Yankees making plans for the 'Phil Hughes Rules'


Andrew Marchand of ESPNNewYork.com reports that the Yankees are making plans to implement the “Phil Hughes Rules” to limit the 24-year-old right-hander’s workload in his first full season as a starter.
Hughes has been fantastic, going 5-1 with a 2.72 ERA in eight starts, but according to Marchand the Yankees will likely take advantage of June’s many off days to give him extra rest between most starts.
Marchand surmises that the goal is to keep him under 175 innings for the year, which would be far less extreme than the previous “Joba Rules” given that Hughes is only on pace for about 185 innings right now (with his next start tonight against the Indians).
Joe Girardi and pitching coach Dave Eiland both sidestepped questions about Hughes’ workload, but general manager Brian Cashman explained: “That’s all up to Joe and Dave. They know just like last year with Joba what the limits are. We have pitching programs that are all based on things that have happened in recent history and past history.”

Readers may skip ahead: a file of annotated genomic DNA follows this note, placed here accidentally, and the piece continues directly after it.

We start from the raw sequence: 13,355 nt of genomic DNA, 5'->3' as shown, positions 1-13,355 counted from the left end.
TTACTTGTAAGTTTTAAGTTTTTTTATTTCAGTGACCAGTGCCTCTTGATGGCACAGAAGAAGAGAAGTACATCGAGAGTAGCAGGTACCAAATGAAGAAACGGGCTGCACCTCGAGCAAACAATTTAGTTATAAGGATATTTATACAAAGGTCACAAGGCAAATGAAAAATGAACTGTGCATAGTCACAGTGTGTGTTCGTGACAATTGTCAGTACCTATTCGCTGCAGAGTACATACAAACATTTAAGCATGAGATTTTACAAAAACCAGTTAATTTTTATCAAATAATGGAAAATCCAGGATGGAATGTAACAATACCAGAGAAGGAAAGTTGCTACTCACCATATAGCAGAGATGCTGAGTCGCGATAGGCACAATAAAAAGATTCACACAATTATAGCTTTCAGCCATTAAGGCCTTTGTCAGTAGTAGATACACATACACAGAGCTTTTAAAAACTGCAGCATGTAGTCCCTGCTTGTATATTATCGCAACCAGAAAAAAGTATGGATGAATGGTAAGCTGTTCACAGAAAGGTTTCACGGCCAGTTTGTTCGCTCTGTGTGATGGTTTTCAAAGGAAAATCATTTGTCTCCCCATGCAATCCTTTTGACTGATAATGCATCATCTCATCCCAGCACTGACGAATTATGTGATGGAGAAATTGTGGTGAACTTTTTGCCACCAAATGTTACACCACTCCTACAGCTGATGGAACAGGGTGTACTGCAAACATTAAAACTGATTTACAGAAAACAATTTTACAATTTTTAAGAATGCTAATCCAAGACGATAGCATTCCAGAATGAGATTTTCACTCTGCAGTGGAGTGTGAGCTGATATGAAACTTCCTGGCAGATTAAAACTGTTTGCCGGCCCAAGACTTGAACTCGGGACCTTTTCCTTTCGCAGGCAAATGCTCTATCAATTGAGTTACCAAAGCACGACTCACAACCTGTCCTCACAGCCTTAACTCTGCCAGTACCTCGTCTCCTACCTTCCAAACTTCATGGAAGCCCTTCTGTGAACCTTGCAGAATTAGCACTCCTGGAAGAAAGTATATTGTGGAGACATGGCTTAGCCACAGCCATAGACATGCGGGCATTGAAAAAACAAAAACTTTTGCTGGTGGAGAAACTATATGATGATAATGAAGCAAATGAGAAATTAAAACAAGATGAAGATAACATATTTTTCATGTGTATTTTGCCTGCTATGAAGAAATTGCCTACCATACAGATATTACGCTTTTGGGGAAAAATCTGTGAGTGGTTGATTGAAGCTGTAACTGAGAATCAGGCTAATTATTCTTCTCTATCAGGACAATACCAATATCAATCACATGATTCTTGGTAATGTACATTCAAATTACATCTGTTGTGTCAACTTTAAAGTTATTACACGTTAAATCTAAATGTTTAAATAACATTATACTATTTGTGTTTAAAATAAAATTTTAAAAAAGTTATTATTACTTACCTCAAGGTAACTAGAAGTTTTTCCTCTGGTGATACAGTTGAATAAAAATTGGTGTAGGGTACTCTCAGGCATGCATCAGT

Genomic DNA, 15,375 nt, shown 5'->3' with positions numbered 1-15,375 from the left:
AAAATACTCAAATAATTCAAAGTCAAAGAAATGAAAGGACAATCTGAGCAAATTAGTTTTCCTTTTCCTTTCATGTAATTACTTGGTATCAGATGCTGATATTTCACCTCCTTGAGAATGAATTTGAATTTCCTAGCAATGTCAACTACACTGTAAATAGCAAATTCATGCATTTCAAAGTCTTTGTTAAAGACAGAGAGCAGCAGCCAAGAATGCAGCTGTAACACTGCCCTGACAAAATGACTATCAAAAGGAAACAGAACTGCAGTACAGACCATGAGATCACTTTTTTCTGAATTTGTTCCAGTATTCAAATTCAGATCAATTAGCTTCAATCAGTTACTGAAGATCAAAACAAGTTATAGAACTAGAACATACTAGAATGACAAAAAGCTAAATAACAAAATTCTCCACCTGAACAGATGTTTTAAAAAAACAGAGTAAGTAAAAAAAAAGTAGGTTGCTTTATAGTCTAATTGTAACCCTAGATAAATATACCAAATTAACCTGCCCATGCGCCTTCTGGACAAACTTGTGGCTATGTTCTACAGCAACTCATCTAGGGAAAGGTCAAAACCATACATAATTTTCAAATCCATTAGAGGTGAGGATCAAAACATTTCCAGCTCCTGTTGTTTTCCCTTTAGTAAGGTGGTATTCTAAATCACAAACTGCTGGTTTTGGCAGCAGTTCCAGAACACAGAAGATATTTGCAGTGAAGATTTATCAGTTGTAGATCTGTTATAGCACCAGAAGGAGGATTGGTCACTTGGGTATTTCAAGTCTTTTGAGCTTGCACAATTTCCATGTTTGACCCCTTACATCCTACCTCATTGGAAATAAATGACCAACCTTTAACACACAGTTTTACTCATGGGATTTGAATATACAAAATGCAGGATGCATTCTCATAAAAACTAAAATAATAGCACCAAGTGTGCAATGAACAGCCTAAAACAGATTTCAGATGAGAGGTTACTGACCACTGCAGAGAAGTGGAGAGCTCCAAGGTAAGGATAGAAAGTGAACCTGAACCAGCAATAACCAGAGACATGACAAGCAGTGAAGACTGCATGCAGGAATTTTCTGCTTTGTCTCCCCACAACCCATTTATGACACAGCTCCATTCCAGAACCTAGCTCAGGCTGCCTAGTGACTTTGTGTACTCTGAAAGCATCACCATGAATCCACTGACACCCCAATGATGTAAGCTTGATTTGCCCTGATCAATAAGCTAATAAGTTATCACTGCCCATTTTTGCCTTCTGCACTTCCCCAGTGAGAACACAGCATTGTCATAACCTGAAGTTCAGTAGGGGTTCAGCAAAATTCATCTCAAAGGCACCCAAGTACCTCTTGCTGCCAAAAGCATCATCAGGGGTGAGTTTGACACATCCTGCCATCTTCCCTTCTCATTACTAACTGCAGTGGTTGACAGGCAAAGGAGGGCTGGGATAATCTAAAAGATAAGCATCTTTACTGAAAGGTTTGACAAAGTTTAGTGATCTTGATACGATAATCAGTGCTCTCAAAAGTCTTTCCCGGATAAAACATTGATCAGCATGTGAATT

Joba Chamberlain threw 157.1 innings last season while starting 31 times and appearing out of the bullpen once, but in addition to the Yankees’ plan for his usage ineffectiveness also helped keep his workload down. Hughes is currently on pace to throw about 10 percent more pitches and log about 15 percent more innings than Chamberlain did as a 23-year-old.

Henderson Alvarez signs with Tigres de Quintana Roo

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Free agent right-hander Henderson Alvarez signed a deal with the Tigres de Quintana Roo of the Mexican Baseball League earlier this week, FanRag Sports’ Jon Heyman reported Friday. The righty wasn’t necessarily too fringey a player to hack it in the big leagues, but there were no MLB takers in attendance during his showcase in Venezuela last month and he clearly felt it best to try his luck elsewhere.

The 27-year-old’s last major league gig came with the Phillies, for whom he delivered a 4.30 ERA, 6.8 BB/9 and 3.7 SO/9 over 14 2/3 innings in 2017. While he’s not too far removed from his first and only All-Star bid in 2014, he was besieged by shoulder issues in 2015 and 2016 and underwent season-ending surgeries as a result.

That added injury risk, coupled with the fact that he hasn’t pitched more than 22 innings in a single season since 2014, may have been too much for major league teams to take on this spring. Assuming he steers clear of further injuries, however, a return to the majors may not be entirely out of the question in years to come.